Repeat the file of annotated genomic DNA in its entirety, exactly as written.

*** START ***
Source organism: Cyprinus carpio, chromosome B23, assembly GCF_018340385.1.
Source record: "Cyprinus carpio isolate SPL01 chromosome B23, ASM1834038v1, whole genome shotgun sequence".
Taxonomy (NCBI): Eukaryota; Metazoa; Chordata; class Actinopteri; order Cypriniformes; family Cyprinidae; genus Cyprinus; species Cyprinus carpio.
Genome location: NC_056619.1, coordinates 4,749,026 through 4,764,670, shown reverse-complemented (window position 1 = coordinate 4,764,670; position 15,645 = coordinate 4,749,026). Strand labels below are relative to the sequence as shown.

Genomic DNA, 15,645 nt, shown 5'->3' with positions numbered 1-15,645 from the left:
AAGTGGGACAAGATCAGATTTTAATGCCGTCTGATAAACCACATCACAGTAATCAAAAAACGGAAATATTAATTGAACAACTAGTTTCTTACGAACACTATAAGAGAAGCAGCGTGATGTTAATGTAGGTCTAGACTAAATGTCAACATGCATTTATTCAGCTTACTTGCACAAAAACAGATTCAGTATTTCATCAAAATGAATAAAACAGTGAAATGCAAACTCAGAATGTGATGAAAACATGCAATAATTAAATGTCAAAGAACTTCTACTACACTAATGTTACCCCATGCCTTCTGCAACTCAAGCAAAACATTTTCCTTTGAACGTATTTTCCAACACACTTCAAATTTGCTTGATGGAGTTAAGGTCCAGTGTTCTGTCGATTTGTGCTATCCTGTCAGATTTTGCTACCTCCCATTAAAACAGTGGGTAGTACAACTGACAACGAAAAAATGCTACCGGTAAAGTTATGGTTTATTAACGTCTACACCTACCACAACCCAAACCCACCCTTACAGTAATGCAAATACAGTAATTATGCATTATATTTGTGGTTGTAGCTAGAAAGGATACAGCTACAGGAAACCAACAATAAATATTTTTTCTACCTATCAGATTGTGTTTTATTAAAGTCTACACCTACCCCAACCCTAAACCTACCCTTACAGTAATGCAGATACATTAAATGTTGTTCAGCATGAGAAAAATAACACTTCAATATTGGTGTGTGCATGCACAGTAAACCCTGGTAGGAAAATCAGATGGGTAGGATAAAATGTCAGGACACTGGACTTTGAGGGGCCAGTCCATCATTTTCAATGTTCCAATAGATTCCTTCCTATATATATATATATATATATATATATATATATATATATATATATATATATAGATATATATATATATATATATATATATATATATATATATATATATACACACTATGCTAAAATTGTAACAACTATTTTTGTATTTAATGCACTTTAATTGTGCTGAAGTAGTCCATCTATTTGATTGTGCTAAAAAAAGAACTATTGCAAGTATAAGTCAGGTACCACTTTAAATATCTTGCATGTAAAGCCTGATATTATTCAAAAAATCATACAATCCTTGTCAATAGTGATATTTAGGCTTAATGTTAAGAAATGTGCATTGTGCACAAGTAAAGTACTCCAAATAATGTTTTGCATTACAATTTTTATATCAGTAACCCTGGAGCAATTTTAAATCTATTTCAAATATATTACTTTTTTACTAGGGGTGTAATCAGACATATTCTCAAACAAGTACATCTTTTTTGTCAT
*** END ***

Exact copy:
Source organism: Cyprinus carpio, chromosome B23, assembly GCF_018340385.1.
Source record: "Cyprinus carpio isolate SPL01 chromosome B23, ASM1834038v1, whole genome shotgun sequence".
Taxonomy (NCBI): Eukaryota; Metazoa; Chordata; class Actinopteri; order Cypriniformes; family Cyprinidae; genus Cyprinus; species Cyprinus carpio.
Genome location: NC_056619.1, coordinates 4,749,026 through 4,764,670, shown reverse-complemented (window position 1 = coordinate 4,764,670; position 15,645 = coordinate 4,749,026). Strand labels below are relative to the sequence as shown.

Genomic DNA, 15,645 nt, shown 5'->3' with positions numbered 1-15,645 from the left:
AAGTGGGACAAGATCAGATTTTAATGCCGTCTGATAAACCACATCACAGTAATCAAAAAACGGAAATATTAATTGAACAACTAGTTTCTTACGAACACTATAAGAGAAGCAGCGTGATGTTAATGTAGGTCTAGACTAAATGTCAACATGCATTTATTCAGCTTACTTGCACAAAAACAGATTCAGTATTTCATCAAAATGAATAAAACAGTGAAATGCAAACTCAGAATGTGATGAAAACATGCAATAATTAAATGTCAAAGAACTTCTACTACACTAATGTTACCCCATGCCTTCTGCAACTCAAGCAAAACATTTTCCTTTGAACGTATTTTCCAACACACTTCAAATTTGCTTGATGGAGTTAAGGTCCAGTGTTCTGTCGATTTGTGCTATCCTGTCAGATTTTGCTACCTCCCATTAAAACAGTGGGTAGTACAACTGACAACGAAAAAATGCTACCGGTAAAGTTATGGTTTATTAACGTCTACACCTACCACAACCCAAACCCACCCTTACAGTAATGCAAATACAGTAATTATGCATTATATTTGTGGTTGTAGCTAGAAAGGATACAGCTACAGGAAACCAACAATAAATATTTTTTCTACCTATCAGATTGTGTTTTATTAAAGTCTACACCTACCCCAACCCTAAACCTACCCTTACAGTAATGCAGATACATTAAATGTTGTTCAGCATGAGAAAAATAACACTTCAATATTGGTGTGTGCATGCACAGTAAACCCTGGTAGGAAAATCAGATGGGTAGGATAAAATGTCAGGACACTGGACTTTGAGGGGCCAGTCCATCATTTTCAATGTTCCAATAGATTCCTTCCTATATATATATATATATATATATATATATATATATATATATATATATATATAGATATATATATATATATATATATATATATATATATATATATATATACACACTATGCTAAAATTGTAACAACTATTTTTGTATTTAATGCACTTTAATTGTGCTGAAGTAGTCCATCTATTTGATTGTGCTAAAAAAAGAACTATTGCAAGTATAAGTCAGGTACCACTTTAAATATCTTGCATGTAAAGCCTGATATTATTCAAAAAATCATACAATCCTTGTCAATAGTGATATTTAGGCTTAATGTTAAGAAATGTGCATTGTGCACAAGTAAAGTACTCCAAATAATGTTTTGCATTACAATTTTTATATCAGTAACCCTGGAGCAATTTTAAATCTATTTCAAATATATTACTTTTTTACTAGGGGTGTAATCAGACATATTCTCAAACAAGTACATCTTTTTTGTCAT